Histamine is a biogenic compound, which is naturally found in the human body. It is mainly derived from the dissolution (decarboxylation) of the histidine amino acid. It is present in normal functions of the human body related to local immune reactions, gastric acid secretion and the neuromodulation process. Histamine is also present in inflammatory reactions in the human body and, if consumed at high levels, it can cause symptoms like those of an allergic reaction.
Histamine poisoning, or “scombroid” poisoning, is a food poisoning which was originally associated with the consumption of fish that mainly belong to the Scombridae family (mackerel, tuna, Spanish mackerel, bonito). These fish, like fish belonging to other families (sardines, herring, anchovies, gophers, swordfish), naturally contain high concentrations of the histamine compound. In addition to fish, the consumption of mature cheese is the most common category of food associated with histamine poisoning. However, there are other categories of foods that contain high concentrations of histamine, such as fermented foods (cold cuts, pickles, red wine), soy sauce and miso. .
In the case of fish, the production of histamine, namely the result of the decarboxylation of the histidine amino acid, takes place through a reaction catalyzed by the enzyme decarboxylase and is directly related to the presence of a high number of microorganisms – bacteria. Thus, one of the main reasons that can lead to histamine poisoning in the case of fish is the ‘waiting period’ in relation to the status of time and temperature. That is, at some point after the batch is caught, the fish are most likely exposed to relatively high temperatures for a certain amount of time that allows the bacteria to multiply and the histidine to decompose.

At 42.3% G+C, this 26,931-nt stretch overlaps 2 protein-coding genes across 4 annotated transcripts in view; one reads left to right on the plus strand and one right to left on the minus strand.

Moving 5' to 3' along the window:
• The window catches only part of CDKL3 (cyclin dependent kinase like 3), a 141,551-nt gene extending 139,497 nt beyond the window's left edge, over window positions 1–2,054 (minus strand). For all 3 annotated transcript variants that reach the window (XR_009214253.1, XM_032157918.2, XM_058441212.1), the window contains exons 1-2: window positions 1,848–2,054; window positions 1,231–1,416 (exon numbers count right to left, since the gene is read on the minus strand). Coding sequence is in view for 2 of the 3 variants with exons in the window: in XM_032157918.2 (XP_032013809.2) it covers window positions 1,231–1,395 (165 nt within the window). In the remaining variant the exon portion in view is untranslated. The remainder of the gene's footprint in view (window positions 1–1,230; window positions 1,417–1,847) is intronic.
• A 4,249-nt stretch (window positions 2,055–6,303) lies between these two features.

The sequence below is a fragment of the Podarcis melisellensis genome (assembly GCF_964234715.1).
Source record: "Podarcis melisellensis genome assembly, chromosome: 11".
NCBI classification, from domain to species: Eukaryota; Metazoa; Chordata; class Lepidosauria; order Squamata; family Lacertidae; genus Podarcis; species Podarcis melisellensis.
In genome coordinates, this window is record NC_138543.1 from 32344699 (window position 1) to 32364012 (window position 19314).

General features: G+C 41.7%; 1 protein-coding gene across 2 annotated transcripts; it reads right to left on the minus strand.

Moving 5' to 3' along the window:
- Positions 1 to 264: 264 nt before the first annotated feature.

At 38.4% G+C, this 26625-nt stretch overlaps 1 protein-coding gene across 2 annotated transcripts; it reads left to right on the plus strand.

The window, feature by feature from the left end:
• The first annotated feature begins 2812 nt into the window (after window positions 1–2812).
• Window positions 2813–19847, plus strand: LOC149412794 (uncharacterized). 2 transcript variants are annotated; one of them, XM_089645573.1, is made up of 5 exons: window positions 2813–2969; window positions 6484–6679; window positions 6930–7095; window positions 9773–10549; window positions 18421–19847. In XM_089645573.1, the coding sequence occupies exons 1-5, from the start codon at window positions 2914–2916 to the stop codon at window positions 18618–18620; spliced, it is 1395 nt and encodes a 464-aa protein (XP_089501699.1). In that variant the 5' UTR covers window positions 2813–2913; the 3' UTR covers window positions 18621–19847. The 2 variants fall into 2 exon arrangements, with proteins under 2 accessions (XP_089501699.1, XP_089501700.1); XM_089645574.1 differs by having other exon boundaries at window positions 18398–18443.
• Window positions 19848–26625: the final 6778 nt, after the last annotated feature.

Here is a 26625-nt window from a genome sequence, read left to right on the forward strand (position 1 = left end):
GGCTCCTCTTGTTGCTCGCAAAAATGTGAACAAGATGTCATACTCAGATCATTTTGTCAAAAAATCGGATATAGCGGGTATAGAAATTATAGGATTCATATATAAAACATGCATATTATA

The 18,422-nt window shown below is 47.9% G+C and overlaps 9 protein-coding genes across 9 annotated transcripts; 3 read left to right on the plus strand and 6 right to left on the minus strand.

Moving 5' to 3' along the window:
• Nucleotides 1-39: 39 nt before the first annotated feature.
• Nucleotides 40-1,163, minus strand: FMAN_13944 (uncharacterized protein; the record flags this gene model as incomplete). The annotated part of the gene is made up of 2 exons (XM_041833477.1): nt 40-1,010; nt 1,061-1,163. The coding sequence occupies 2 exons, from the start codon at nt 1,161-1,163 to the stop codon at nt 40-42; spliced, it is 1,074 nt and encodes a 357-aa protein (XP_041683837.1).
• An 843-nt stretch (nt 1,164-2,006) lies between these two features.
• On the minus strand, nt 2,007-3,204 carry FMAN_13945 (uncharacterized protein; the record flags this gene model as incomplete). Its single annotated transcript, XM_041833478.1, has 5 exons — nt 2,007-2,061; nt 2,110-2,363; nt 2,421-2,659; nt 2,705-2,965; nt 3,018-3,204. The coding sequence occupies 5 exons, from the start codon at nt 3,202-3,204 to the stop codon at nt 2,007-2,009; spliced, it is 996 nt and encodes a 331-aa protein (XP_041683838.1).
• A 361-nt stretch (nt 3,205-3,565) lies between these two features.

There are significant differences between individuals regarding sensitivity to histamine poisoning. According to European legislation (Regulation 2073/2005 on microbiological criteria for food), the concentration of histamine in fish products from fish species associated with a high amount of histamine is considered acceptable, if among the nine samples tested, the average observed concentration is 100 mg / kg, where a maximum of both samples has a concentration between 100 and 200 mg / kg and no concentration exceeds the limit of 200 mg / kg. Higher concentrations of histamine are prescribed by law in fish products that have undergone enzymatic maturation in salt, as well as in fish sauces prepared via the fermentation of fish products.
Nowadays, cases of histamine poisoning are encountered mainly due to low quality production practices of salted fish, which do not undergo – as in our case – heat treatment, mature for a long time and are preserved exclusively in salt. These products are also packaged in tin cans but are kept in the refrigerator and in no case can they be considered the same as canned fish that have been heat treated – sterilized and kept out of the refrigerator until opened.
At our company, we are proud of the fact that the time needed, from the moment the fish is caught to the moment it is packaged, is less than 24 hours, which is the ideal period for our products to maintain their freshness…